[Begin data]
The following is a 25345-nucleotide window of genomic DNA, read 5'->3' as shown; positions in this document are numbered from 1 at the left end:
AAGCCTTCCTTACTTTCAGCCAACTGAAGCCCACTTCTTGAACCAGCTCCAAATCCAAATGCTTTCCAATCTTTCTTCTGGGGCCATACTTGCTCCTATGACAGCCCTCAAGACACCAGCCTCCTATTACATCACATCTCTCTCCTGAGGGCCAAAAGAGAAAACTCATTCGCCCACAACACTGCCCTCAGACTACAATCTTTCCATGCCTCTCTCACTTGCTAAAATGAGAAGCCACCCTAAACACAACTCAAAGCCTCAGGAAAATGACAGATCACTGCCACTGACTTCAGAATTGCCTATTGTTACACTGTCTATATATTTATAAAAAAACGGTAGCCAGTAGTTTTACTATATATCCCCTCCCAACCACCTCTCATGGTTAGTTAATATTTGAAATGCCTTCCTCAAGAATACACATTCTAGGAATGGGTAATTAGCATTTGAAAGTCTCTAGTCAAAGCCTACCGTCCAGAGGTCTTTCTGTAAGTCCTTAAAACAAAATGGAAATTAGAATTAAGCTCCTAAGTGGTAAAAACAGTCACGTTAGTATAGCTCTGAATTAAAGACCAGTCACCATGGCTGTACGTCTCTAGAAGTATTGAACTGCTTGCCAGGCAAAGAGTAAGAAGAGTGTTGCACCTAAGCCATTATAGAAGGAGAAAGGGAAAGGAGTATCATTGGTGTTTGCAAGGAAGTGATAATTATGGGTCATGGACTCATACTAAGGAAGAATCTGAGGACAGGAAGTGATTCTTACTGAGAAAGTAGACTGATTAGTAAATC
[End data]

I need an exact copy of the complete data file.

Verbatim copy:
The following is a 25345-nucleotide window of genomic DNA, read 5'->3' as shown; positions in this document are numbered from 1 at the left end:
AAGCCTTCCTTACTTTCAGCCAACTGAAGCCCACTTCTTGAACCAGCTCCAAATCCAAATGCTTTCCAATCTTTCTTCTGGGGCCATACTTGCTCCTATGACAGCCCTCAAGACACCAGCCTCCTATTACATCACATCTCTCTCCTGAGGGCCAAAAGAGAAAACTCATTCGCCCACAACACTGCCCTCAGACTACAATCTTTCCATGCCTCTCTCACTTGCTAAAATGAGAAGCCACCCTAAACACAACTCAAAGCCTCAGGAAAATGACAGATCACTGCCACTGACTTCAGAATTGCCTATTGTTACACTGTCTATATATTTATAAAAAAACGGTAGCCAGTAGTTTTACTATATATCCCCTCCCAACCACCTCTCATGGTTAGTTAATATTTGAAATGCCTTCCTCAAGAATACACATTCTAGGAATGGGTAATTAGCATTTGAAAGTCTCTAGTCAAAGCCTACCGTCCAGAGGTCTTTCTGTAAGTCCTTAAAACAAAATGGAAATTAGAATTAAGCTCCTAAGTGGTAAAAACAGTCACGTTAGTATAGCTCTGAATTAAAGACCAGTCACCATGGCTGTACGTCTCTAGAAGTATTGAACTGCTTGCCAGGCAAAGAGTAAGAAGAGTGTTGCACCTAAGCCATTATAGAAGGAGAAAGGGAAAGGAGTATCATTGGTGTTTGCAAGGAAGTGATAATTATGGGTCATGGACTCATACTAAGGAAGAATCTGAGGACAGGAAGTGATTCTTACTGAGAAAGTAGACTGATTAGTAAATC